Even though SSDV is tolerant to packet loss, to obtain the full image it is necessary to receive all the packets that form the image. If some packets are lost, then it is necessary to retransmit them. Here I present an erasure FEC scheme that is backwards-compatible with SSDV, in the sense that the first packets transmitted by this scheme are identical to the usual \(k\) packets of standard SSDV, and augments the transmission with FEC packets in such a way that the complete image can be recovered from any set of \(k\) packets (so there is no encoding overhead). The FEC packets work as a fountain code, since it is possible to generate up to \(2^{16}\) packets, which is a limit unlikely to be reached in practice.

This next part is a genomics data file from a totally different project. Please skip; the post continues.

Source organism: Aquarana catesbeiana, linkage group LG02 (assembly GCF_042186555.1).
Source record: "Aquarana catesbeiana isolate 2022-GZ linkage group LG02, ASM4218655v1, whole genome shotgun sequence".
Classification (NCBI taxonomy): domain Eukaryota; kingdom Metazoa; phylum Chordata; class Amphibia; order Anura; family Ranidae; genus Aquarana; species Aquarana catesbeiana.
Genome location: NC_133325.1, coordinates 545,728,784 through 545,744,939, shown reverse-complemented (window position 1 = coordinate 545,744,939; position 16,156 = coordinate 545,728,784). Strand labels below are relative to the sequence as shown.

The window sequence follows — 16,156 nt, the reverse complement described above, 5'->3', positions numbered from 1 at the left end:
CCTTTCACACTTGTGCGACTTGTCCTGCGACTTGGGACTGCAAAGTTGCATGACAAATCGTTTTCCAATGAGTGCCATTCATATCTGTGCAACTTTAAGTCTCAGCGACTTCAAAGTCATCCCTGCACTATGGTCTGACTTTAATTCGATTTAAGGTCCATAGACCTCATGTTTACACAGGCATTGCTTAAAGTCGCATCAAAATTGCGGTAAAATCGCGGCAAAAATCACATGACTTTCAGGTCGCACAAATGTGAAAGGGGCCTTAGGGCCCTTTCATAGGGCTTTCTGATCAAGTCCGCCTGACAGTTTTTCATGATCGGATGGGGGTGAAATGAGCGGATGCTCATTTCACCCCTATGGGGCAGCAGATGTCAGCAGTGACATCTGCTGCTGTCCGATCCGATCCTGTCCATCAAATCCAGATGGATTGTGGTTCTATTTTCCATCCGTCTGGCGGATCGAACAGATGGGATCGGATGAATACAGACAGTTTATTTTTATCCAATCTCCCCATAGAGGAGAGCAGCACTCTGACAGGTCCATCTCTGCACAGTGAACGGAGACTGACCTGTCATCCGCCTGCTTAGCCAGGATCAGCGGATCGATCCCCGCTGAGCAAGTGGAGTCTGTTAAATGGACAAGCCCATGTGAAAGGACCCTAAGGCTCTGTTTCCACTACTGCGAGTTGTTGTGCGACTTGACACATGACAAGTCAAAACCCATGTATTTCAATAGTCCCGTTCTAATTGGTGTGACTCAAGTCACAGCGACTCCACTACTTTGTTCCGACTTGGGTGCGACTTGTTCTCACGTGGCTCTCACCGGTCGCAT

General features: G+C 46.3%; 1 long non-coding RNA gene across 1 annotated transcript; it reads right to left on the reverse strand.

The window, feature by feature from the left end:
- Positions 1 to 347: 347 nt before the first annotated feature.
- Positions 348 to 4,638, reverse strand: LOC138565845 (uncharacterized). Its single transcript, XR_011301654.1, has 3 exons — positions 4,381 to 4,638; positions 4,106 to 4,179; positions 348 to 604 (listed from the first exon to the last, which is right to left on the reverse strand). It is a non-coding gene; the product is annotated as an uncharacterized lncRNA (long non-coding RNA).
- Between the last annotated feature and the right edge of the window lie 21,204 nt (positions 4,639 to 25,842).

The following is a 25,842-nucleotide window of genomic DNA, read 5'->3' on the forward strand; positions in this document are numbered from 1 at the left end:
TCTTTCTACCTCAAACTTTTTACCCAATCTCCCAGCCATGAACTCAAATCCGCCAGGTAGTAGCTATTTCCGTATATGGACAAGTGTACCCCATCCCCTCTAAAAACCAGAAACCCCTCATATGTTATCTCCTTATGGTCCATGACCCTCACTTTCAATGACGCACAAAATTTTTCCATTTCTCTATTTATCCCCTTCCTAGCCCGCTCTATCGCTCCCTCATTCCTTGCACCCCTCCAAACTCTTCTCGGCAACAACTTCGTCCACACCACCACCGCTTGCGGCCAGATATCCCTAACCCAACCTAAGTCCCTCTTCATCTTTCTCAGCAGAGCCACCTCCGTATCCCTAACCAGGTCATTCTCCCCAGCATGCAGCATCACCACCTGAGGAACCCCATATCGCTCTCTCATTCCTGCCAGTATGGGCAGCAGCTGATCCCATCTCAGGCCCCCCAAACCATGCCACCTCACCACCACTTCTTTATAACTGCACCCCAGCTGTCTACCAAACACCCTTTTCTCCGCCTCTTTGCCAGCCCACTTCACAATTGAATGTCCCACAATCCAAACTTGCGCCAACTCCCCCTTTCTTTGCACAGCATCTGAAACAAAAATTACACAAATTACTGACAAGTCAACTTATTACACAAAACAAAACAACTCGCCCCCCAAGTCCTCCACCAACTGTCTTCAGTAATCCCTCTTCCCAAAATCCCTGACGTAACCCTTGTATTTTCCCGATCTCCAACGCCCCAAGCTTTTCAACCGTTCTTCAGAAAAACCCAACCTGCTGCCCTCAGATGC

• Analysis of JUICE frames

    In the previous post, I showed how to use GNU Radio to decode a 3 hour recording of the ESA spacecraft JUICE that I made with the Allen Telecope Array. In this post I will analyse the contents of the telemetry frames.

    As I mentioned, the decoder I used was quite slow because the Turbo decoder was rather inefficient. In fact, the 3 hour recording has taken a total of 70.82 hours to process using the gnuradio1 machine at the GR-ATA testbed (a dual-socket Xeon Silver 4216). This means that the decoder runs 23.6 times slower than real time in this machine. Here I have used the decoder that beamforms two ATA antennas, as I described in the previous post. In total, 152 MiB worth of frames have been decoded.

  • Decoding JUICE

    JUICE, the Jupiter Icy Moons Explorer, is ESA’s first mission to Jupiter. It will arrive to Jupiter in 2031, and study Ganymede, Callisto and Europa until 2035. The spacecraft was launched on an Ariane 5 from Kourou on April 14. On April 15, between 05:30 and 08:30 UTC, I recorded JUICE’s X-band telemetry signal at 8436 MHz using two of the 6.1 m dishes from the Allen Telescope Array. The spacecraft was at a distance between 227000 and 261000 km.